Doctors call for reforms as people in Sask. struggle to find a family doctor

As people struggle to find family physicians, Saskatchewan doctors say reform is needed within the primary health-care system.  (all_about_people/Shutterstock - image credit)
As people struggle to find family physicians, Saskatchewan doctors say reform is needed within the primary health-care system. (all_about_people/Shutterstock - image credit)

There are currently no doctor's clinics in Saskatoon accepting new patients, according to the database on the Saskatchewan Health Authority website — part of a primary health care crisis that one doctor says has been looming for years.

"Sorry for the inconvenience," reads the health authority's site under the heading "clinics accepting general patients."

Dr. Adam Ogieglo says the situation has never been this bad in Saskatoon.

"It's always been slim pickings, but when I started 10 years ago as a family physician, you would find there would be a full page of doctors that were taking patients," said Ogieglo, a family physician and partner at Lakeside Medical Clinic in Saskatoon.

"I've never seen the lists have zero doctors and zero clinics taking patients before."

Ogieglo said that's concerning because family physicians play a critical role in the health-care system.

"People that have a family physician live longer than people that don't," he said, adding that level of medical care can reduce the time people spend in hospital, downstream costs and backlogs at other types of care clinics.

Ogieglo said while the problem has worsened in Saskatoon, it's an issue across Canada.

Unable to find care 

The inability to access primary health care is concerning and frustrating, said Stevie, a 27-year-old who lives in Regina. CBC has agreed not to use the last name of Stevie, who uses the pronouns they and them.

They've had the same family doctor their entire life. That doctor has treated Stevie's parents and extended family, but he's retiring soon.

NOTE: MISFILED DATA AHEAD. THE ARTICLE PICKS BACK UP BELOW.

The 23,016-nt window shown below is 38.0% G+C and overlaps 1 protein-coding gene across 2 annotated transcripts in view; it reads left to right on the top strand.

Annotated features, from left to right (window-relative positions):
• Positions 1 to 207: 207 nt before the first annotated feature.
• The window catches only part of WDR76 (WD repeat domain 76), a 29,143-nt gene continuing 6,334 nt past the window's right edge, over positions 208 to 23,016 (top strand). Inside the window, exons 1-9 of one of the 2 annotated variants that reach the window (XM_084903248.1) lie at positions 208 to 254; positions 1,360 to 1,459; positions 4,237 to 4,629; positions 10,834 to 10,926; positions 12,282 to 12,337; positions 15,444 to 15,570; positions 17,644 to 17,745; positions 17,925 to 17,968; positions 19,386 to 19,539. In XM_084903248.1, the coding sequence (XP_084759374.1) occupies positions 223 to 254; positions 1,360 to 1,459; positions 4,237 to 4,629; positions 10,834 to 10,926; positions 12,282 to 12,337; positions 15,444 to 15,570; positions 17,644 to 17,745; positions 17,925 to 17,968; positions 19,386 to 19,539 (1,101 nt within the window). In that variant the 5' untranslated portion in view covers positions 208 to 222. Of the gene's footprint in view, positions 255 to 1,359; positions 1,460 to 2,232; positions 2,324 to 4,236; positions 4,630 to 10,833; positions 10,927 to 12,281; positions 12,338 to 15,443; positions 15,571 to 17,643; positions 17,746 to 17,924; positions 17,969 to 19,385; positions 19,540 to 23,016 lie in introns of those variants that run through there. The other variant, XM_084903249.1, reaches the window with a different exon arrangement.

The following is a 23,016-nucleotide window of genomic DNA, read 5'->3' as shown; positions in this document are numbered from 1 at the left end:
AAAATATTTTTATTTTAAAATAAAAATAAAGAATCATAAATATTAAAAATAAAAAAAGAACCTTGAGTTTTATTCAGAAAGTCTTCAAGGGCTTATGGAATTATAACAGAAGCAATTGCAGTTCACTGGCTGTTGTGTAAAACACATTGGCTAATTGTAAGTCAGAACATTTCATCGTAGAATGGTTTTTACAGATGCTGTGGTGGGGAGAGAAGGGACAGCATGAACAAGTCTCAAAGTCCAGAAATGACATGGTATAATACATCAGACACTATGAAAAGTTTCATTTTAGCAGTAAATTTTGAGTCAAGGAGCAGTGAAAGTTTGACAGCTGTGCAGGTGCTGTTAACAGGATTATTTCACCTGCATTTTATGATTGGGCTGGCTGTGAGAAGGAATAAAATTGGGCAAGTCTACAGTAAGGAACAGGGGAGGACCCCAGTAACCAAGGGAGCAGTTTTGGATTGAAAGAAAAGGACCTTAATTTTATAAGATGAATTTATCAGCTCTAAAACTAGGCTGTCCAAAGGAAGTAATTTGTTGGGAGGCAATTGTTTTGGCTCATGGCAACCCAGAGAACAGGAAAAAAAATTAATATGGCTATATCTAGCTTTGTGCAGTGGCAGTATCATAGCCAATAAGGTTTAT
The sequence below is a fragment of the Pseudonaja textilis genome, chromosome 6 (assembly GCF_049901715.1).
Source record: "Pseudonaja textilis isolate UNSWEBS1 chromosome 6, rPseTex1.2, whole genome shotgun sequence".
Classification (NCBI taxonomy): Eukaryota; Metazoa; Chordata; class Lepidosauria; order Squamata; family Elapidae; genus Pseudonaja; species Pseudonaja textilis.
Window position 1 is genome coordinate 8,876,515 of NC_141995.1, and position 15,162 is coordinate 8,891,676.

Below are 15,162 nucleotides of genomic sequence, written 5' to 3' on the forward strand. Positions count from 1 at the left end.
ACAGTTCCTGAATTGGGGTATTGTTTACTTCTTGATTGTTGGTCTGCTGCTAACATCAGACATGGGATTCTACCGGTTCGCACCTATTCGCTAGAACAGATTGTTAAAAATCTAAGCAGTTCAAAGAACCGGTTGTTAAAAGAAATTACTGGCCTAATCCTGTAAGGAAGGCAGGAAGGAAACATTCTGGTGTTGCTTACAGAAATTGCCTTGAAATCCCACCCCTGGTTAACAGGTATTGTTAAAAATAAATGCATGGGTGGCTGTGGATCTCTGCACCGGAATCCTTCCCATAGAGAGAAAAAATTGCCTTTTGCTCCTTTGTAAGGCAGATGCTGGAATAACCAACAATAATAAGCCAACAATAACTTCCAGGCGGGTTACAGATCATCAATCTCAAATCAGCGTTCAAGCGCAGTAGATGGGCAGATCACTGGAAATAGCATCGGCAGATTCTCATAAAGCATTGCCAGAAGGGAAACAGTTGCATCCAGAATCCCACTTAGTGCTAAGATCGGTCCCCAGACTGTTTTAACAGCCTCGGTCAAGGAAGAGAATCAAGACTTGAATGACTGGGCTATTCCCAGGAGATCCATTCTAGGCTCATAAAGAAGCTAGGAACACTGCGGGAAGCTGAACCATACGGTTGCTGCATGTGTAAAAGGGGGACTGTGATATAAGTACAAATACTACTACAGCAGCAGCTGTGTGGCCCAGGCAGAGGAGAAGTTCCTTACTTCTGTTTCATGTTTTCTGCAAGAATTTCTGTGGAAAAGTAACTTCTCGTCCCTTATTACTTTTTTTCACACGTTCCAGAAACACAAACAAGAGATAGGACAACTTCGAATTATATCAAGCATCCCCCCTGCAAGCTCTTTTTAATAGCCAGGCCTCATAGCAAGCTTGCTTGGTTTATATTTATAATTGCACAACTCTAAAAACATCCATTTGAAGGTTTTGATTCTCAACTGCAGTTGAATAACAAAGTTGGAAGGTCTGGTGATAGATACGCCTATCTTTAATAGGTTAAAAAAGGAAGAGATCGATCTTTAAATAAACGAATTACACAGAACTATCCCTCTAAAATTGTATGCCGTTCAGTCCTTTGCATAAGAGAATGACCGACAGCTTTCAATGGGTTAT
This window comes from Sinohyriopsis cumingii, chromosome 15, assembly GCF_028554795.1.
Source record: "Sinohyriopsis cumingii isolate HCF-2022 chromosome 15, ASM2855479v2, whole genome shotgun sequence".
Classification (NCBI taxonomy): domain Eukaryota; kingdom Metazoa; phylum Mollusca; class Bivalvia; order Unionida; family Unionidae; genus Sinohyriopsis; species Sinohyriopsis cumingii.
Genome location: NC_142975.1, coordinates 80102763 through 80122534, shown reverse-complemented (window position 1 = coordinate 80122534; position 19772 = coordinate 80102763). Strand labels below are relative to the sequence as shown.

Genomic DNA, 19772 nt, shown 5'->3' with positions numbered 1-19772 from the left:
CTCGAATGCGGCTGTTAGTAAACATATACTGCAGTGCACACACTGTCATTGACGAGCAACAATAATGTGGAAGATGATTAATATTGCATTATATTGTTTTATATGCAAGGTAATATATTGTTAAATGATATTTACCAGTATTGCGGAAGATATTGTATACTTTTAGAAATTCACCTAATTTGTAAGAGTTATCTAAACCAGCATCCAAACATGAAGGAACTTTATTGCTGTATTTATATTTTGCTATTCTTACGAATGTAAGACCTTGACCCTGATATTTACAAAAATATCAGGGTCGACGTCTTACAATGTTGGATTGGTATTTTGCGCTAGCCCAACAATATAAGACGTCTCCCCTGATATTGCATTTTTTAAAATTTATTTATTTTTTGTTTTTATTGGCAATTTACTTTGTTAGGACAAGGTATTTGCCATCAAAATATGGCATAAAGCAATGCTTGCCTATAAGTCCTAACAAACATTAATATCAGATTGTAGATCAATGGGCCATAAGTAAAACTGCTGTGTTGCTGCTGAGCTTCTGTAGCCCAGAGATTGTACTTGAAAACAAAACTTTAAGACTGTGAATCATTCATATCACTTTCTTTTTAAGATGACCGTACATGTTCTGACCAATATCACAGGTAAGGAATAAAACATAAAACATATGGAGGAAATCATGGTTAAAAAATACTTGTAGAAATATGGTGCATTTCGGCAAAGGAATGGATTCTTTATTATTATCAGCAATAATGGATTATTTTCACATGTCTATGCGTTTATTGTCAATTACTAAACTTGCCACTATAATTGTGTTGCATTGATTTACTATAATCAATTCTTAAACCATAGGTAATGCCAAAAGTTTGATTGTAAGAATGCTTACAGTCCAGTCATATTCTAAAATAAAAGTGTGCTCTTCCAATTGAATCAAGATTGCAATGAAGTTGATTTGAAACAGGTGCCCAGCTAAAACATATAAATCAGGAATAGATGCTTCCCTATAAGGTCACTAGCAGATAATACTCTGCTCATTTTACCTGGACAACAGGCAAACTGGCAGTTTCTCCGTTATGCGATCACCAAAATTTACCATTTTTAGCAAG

Stevie said when their doctor first talked about retirement, he said a new doctor would ideally take over the practice.

"But that's not happening because there's no one to take over the practice," they said. "It definitely makes me anxious."

Stevie said they are eager to find a new doctor because they have a two-month-old son. So far, they've had no luck.

"When I looked online at the list of available practitioners in Regina, it was a really small list," they said, adding doctors on the list actually weren't accepting new patients and some who were had questionable track records.

"One doctor that I researched had several complaints against them, so that made me a little bit nervous."

Calls for reform 

Ogieglo said the primary health-care system needs reform. The way family physicians are paid is problematic, he said.

"We are paid under a fee-for-service model, which scares away a lot of graduates from starting practices. They don't necessarily want to run a business," said Ogieglo.

"They're concerned about generating enough income," he said, while "if they got a job at the hospital … they have a guaranteed hourly income."

Dr. Brady Bouchard agrees that the existing model puts too much pressure on family doctors, who have to deal with overhead costs, administrative work, rent, utilities, insurance and staff and supply management — on top of caring for patients.

Bouchard, a doctor in North Battleford and president of the College of Family Physicians of Canada, suggested revamping the clinic structure could be a solution, on top of payment and management changes. That's because even if the finances are changed, there will still be too few family physicians to address growing demands, he said.

A team-based approach in a large clinic setting could help meet the needs of patients. The clinic could be run by physicians, but they could work alongside pharmacists, nurses and other health-care providers, he said.

Ripple effect

Both Bouchard and Ogieglo said without access to family doctors, people are seeking care at emergency rooms, walk-in clinics and urgent care centres.

When Stevie's son was about 20 days old, they had to take him to a walk-in clinic. They arrived before the clinic opened and joined a lineup of people already waiting outside. People kept coming, said Stevie.

"It was really overwhelming. It was a weekend, there was one doctor working, one person working the front desk, and there was a huge lineup out the door," they said.

"I really feel for the doctor that was working that day, because how do you even handle that many people?"


Ogieglo said his urgent care clinic used to see 4,000 patients every month. Since January, it's seen 5,000 every month. He said it's now not uncommon for people to wait hours for care.

Dr.James Stempien, the provincial head of emergency medicine, said the inability to get family doctor care in Saskatchewan is also affecting the emergency room — a place not designed for followup or ongoing care.

He said ideally, a family physician would follow up with patients after they leave emergency for additional X-rays, tests or consultations. He said many people showing up in ERs don't have a family doctor, so that's not possible.

Stempien said there used to be a list of doctors taking new patients but that doesn't exist anymore.

Ogieglo said people deserve access to timely and continuing care.

"There needs to be co-operation among various levels of government to find solutions with [doctors] at the table to find solutions to this problem."